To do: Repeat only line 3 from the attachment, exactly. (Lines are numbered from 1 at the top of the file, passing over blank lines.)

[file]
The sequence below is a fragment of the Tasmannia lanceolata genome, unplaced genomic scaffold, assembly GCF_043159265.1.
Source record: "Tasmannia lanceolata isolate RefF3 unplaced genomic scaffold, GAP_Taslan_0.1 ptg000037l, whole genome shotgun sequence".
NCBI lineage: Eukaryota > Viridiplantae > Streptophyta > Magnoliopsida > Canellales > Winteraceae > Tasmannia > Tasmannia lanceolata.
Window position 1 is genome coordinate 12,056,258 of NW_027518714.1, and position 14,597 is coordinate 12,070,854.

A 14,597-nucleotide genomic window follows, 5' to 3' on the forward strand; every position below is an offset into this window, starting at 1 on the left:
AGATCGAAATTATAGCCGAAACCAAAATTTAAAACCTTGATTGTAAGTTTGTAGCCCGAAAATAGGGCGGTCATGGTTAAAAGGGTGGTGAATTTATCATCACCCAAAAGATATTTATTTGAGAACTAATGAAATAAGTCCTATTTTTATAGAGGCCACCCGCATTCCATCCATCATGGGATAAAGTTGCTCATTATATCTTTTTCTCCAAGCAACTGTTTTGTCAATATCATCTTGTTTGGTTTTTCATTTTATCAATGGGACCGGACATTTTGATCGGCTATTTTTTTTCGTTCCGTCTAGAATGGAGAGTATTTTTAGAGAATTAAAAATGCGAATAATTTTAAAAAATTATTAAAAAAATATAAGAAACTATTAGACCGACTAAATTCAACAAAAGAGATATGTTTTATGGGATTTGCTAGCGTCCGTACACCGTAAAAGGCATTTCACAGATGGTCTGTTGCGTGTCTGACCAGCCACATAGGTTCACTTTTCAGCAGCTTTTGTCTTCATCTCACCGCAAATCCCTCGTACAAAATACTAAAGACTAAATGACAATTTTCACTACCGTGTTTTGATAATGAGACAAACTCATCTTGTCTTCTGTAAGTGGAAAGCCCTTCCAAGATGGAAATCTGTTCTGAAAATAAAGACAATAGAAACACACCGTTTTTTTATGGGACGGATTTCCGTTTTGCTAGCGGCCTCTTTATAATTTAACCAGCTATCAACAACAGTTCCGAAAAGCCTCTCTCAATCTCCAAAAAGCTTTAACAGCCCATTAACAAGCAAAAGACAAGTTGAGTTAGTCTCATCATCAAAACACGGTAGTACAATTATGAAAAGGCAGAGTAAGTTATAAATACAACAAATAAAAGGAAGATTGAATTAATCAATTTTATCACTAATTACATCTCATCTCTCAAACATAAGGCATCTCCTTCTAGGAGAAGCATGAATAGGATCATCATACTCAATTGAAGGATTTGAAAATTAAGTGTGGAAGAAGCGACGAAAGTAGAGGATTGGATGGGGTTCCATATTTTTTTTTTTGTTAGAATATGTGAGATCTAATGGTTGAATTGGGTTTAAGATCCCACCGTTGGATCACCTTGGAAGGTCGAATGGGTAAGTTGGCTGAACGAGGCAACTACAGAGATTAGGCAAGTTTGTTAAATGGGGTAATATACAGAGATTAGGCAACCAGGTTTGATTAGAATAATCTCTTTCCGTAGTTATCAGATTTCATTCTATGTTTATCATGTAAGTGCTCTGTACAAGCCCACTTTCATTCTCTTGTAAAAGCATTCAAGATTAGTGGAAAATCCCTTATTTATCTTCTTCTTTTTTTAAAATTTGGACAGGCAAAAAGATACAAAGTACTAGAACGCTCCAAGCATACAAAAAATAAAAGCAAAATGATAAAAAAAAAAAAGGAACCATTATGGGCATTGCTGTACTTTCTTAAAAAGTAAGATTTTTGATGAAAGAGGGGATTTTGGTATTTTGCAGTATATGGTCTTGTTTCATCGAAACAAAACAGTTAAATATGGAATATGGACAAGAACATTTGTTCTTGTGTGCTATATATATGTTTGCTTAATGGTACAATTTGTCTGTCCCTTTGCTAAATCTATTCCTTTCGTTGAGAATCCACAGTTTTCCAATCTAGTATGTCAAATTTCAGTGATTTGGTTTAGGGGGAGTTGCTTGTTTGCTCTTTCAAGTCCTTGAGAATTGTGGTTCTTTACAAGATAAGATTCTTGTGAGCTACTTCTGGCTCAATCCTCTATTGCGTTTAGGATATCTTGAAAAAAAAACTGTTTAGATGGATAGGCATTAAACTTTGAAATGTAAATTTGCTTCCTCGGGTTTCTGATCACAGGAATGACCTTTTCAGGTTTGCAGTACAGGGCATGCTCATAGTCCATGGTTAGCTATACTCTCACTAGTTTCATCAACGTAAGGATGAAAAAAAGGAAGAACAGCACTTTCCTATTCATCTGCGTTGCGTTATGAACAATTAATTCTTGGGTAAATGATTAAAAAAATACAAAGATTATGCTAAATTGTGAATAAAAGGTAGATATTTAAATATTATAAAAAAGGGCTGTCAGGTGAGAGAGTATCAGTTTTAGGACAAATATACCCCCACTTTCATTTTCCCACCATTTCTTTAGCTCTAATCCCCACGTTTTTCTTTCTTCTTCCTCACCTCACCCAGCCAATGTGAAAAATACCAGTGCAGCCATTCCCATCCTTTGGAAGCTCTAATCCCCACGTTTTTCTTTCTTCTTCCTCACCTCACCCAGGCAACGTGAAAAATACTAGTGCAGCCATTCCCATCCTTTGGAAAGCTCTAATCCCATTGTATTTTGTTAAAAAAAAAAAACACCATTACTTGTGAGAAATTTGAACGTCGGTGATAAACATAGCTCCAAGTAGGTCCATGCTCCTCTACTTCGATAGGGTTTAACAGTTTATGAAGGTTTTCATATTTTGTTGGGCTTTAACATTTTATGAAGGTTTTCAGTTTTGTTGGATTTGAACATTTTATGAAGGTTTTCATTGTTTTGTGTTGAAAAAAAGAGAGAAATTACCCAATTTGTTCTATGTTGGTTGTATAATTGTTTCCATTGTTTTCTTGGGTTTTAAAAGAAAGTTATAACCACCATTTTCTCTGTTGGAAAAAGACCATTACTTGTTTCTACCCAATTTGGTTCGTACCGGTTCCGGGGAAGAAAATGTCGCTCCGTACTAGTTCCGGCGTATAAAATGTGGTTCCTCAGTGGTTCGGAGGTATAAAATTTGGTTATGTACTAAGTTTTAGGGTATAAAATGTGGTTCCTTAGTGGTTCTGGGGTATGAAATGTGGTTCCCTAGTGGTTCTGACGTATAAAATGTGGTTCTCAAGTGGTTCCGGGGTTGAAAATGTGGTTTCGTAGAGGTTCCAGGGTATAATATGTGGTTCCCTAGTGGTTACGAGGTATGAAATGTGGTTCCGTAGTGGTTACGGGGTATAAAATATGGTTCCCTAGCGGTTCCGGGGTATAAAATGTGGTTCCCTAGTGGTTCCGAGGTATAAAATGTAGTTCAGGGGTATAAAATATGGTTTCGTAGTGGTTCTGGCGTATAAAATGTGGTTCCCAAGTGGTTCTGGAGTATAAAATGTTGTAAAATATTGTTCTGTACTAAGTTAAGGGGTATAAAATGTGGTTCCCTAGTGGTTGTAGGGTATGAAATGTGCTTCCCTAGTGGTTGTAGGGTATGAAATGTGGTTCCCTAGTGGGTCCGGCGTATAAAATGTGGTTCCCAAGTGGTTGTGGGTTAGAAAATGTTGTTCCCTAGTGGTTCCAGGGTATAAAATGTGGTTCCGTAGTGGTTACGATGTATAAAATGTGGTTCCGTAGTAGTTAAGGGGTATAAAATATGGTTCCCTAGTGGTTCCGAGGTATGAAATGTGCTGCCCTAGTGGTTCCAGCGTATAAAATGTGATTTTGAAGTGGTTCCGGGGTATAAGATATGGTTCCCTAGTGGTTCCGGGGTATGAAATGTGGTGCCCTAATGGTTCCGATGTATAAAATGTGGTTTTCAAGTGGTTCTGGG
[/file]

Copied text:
NCBI lineage: Eukaryota > Viridiplantae > Streptophyta > Magnoliopsida > Canellales > Winteraceae > Tasmannia > Tasmannia lanceolata.